Visual Tracking Using Closed-Worlds

Stephen S. Intille and Aaron F. Bobick

Shortened version to appear in:
Proceedings of ICCV '95. Boston, MA, June 1995.

A new approach to tracking weakly modeled objects in a semantically rich domain is presented. We refer to our method as closed-world tracking. A closed-world is a space-time region of an image sequence in which the complete taxonomy of objects is known, and in which all pixels can be explained as belonging to one of those objects. Given object information (and additional contextual information if available) context-specific features can be dynamically selected as the basis for tracking. A context-specific feature is one that has been chosen based upon the context to maximize the chance of successful tracking between frames.

Our work is motivated by the goal of video annotation -- the semi-automatic generation of symbolic descriptions of action taking place in a dynamic scene. Common tracking techniques such as correlation, adaptive-templates, and deformable models typically fail in situations where it is difficult to syntactically isolate an object (e.g. background subtraction), where the shape of an object may change dramatically form frame to frame, and where the behavior of an object is not smooth or predictable.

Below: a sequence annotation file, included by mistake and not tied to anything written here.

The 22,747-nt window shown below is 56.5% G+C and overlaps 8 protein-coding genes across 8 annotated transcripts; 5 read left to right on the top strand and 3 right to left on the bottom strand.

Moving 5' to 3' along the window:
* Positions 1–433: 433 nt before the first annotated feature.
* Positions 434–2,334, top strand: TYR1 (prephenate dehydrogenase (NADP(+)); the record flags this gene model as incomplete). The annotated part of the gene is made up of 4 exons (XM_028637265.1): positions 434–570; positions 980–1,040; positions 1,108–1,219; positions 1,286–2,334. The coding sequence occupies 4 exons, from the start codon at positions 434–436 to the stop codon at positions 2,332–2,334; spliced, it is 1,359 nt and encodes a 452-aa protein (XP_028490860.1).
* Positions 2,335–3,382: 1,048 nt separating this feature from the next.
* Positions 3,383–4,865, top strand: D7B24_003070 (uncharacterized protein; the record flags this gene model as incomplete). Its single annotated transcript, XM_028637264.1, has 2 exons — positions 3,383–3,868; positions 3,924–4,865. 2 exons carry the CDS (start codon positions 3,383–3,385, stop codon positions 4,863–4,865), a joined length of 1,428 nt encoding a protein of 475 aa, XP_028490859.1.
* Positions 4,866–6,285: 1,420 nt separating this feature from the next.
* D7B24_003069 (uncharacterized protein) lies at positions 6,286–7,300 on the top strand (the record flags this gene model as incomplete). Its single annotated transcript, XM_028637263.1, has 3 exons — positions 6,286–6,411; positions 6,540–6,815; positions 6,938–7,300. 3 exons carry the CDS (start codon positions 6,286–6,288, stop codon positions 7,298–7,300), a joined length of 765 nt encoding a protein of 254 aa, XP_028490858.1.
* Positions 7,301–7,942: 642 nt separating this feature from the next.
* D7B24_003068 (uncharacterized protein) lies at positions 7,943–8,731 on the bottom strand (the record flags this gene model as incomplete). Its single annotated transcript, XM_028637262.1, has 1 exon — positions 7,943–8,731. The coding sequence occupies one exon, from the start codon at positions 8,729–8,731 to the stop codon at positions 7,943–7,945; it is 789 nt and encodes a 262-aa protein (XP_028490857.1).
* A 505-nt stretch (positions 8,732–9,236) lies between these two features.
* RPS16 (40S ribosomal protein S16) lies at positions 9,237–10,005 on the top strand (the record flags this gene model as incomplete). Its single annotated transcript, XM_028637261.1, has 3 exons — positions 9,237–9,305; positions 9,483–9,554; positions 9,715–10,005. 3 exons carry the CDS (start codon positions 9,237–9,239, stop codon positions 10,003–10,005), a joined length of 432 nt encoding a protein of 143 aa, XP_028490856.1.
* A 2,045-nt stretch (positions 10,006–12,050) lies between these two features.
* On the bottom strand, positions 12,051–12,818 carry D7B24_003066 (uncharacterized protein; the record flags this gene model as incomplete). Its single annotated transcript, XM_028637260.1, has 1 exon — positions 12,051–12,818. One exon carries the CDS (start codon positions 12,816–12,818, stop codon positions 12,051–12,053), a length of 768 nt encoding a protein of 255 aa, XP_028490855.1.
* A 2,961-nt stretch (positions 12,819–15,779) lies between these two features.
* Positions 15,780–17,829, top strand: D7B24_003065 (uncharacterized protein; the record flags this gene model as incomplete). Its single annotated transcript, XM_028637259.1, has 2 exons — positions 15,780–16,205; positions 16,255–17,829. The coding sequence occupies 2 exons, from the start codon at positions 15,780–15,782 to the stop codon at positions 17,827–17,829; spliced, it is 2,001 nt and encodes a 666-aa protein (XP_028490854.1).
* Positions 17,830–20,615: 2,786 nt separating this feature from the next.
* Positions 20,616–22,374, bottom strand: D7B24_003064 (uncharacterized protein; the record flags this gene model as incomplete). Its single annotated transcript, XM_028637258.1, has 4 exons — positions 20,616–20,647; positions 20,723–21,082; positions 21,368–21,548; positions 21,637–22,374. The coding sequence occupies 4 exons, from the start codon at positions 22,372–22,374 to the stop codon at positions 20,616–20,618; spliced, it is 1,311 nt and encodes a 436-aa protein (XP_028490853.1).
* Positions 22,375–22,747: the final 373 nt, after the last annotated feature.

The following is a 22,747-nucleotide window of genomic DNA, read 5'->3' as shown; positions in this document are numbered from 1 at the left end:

We test our algorithm in the ``football domain,'' a real video-annotation domain currently being annotated manually. We describe how closed-world analysis and context-specific tracking can be applied to tracking football players and present the details of our implementation. We include tracking results based on hundreds of images that demonstrate the wide range of tracking situations the algorithm will successfully handle as well as a few examples of where the algorithm fails.